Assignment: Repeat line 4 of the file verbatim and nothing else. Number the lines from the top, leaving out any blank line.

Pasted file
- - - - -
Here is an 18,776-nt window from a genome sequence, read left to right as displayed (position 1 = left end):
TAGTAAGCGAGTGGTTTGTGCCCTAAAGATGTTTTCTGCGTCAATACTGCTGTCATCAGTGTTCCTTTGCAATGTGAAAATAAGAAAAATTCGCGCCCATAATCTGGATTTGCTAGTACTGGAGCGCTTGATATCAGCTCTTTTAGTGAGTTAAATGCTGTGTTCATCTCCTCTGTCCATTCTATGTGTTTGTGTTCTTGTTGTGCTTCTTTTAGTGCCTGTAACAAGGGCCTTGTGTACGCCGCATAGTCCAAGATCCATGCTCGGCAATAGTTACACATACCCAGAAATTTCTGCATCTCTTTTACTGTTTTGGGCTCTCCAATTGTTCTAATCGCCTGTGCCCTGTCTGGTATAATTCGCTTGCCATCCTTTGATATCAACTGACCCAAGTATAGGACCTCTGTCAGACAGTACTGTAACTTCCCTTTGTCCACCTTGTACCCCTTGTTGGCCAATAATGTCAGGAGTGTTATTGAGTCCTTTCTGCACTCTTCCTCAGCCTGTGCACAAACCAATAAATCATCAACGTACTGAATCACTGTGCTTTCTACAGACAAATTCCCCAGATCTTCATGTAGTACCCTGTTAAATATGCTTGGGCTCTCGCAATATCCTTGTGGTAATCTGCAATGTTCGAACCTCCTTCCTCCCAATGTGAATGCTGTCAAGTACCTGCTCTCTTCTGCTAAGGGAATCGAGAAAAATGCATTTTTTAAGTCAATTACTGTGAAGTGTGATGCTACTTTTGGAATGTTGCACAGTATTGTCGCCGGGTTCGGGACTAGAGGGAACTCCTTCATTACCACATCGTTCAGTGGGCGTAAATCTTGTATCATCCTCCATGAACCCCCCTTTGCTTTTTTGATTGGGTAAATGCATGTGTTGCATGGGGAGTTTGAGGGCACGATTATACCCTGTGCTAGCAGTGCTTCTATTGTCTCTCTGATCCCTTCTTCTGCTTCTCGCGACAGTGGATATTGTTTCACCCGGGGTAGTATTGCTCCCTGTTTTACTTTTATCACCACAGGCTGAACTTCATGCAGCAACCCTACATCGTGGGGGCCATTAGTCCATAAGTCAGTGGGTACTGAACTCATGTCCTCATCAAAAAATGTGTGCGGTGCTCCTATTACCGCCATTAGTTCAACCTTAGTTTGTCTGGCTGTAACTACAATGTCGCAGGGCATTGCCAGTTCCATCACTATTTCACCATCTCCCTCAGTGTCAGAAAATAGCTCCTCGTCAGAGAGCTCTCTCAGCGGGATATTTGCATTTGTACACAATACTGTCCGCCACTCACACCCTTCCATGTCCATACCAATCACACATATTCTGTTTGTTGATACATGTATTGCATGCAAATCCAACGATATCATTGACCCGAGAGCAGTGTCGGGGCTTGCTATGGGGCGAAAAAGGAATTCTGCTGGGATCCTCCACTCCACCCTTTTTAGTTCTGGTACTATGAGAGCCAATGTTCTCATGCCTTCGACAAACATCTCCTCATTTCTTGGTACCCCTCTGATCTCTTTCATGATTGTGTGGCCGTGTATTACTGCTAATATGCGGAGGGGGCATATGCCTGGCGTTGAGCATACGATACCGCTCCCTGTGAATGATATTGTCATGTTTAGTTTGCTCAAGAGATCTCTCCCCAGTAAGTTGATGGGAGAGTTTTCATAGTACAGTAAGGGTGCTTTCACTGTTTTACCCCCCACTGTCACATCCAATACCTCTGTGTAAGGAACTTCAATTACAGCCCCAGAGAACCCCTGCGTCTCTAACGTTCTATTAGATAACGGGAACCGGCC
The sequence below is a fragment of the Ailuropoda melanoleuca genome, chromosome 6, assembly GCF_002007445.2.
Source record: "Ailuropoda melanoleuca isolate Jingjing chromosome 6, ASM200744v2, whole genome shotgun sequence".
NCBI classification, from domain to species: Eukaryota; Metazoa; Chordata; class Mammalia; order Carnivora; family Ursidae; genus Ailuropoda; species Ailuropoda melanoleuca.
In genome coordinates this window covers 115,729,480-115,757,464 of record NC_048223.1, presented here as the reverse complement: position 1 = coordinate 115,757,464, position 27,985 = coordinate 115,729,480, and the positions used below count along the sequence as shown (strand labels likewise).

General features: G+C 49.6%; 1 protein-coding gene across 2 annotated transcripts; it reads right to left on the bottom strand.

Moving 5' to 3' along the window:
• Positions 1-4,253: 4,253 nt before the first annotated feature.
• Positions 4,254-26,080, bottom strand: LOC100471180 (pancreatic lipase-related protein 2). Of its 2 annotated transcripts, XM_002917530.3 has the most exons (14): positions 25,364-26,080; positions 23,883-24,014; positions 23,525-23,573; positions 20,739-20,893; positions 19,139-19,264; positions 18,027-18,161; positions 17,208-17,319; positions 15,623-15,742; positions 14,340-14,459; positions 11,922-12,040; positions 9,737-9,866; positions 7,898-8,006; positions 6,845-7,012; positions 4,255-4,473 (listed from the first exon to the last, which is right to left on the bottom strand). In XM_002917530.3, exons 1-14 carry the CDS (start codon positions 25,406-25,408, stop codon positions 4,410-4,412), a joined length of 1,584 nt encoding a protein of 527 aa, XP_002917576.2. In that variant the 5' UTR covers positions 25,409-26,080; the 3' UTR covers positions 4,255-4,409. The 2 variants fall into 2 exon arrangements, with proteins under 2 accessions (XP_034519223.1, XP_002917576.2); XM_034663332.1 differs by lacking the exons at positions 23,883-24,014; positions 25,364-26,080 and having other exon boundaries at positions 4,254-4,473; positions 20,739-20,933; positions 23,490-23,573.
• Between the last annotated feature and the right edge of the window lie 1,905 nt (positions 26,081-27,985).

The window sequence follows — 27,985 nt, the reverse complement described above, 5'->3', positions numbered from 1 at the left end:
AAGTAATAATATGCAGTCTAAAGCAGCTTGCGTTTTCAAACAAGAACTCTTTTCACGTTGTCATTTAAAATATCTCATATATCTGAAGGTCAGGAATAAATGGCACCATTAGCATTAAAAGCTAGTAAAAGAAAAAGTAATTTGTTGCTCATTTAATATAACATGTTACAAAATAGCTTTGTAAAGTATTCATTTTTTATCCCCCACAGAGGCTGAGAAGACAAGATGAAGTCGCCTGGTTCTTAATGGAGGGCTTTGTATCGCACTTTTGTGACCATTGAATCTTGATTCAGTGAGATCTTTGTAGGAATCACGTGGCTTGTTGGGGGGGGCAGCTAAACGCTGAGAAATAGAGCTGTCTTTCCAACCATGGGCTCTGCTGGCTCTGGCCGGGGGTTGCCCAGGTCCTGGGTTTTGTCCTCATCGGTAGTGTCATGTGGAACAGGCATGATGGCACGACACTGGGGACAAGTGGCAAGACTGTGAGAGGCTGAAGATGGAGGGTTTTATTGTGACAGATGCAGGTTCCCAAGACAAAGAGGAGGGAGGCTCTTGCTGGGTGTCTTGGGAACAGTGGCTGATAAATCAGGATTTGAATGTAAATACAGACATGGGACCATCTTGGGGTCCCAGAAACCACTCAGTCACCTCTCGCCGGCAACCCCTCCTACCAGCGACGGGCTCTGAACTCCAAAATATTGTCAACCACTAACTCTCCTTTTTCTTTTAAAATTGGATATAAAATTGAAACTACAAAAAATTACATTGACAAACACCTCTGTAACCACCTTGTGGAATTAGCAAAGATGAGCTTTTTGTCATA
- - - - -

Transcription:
Source record: "Ailuropoda melanoleuca isolate Jingjing chromosome 6, ASM200744v2, whole genome shotgun sequence".